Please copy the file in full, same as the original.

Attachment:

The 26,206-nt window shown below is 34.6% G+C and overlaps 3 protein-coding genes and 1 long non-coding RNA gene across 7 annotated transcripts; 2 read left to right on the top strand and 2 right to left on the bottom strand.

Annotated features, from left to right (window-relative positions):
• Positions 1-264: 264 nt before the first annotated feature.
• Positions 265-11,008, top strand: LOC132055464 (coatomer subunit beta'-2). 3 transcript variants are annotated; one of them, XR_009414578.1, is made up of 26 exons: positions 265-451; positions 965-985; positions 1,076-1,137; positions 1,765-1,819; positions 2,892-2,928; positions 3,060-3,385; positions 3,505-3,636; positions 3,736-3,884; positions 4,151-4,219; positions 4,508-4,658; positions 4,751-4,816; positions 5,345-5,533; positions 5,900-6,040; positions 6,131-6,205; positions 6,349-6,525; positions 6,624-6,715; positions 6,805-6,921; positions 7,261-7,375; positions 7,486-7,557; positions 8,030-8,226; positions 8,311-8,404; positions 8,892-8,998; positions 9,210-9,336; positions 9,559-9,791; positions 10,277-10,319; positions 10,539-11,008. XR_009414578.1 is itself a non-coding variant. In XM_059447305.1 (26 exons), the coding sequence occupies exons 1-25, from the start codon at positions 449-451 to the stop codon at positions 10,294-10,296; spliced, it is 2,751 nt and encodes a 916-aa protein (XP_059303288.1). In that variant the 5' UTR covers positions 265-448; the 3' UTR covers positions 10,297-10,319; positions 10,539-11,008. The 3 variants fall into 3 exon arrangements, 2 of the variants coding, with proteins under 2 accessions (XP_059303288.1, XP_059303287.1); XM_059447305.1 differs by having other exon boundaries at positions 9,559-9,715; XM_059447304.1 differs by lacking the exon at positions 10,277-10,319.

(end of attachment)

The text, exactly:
The 26,206-nt window shown below is 34.6% G+C and overlaps 3 protein-coding genes and 1 long non-coding RNA gene across 7 annotated transcripts; 2 read left to right on the top strand and 2 right to left on the bottom strand.

Annotated features, from left to right (window-relative positions):
• Positions 1-264: 264 nt before the first annotated feature.
• Positions 265-11,008, top strand: LOC132055464 (coatomer subunit beta'-2). 3 transcript variants are annotated; one of them, XR_009414578.1, is made up of 26 exons: positions 265-451; positions 965-985; positions 1,076-1,137; positions 1,765-1,819; positions 2,892-2,928; positions 3,060-3,385; positions 3,505-3,636; positions 3,736-3,884; positions 4,151-4,219; positions 4,508-4,658; positions 4,751-4,816; positions 5,345-5,533; positions 5,900-6,040; positions 6,131-6,205; positions 6,349-6,525; positions 6,624-6,715; positions 6,805-6,921; positions 7,261-7,375; positions 7,486-7,557; positions 8,030-8,226; positions 8,311-8,404; positions 8,892-8,998; positions 9,210-9,336; positions 9,559-9,791; positions 10,277-10,319; positions 10,539-11,008. XR_009414578.1 is itself a non-coding variant. In XM_059447305.1 (26 exons), the coding sequence occupies exons 1-25, from the start codon at positions 449-451 to the stop codon at positions 10,294-10,296; spliced, it is 2,751 nt and encodes a 916-aa protein (XP_059303288.1). In that variant the 5' UTR covers positions 265-448; the 3' UTR covers positions 10,297-10,319; positions 10,539-11,008. The 3 variants fall into 3 exon arrangements, 2 of the variants coding, with proteins under 2 accessions (XP_059303288.1, XP_059303287.1); XM_059447305.1 differs by having other exon boundaries at positions 9,559-9,715; XM_059447304.1 differs by lacking the exon at positions 10,277-10,319.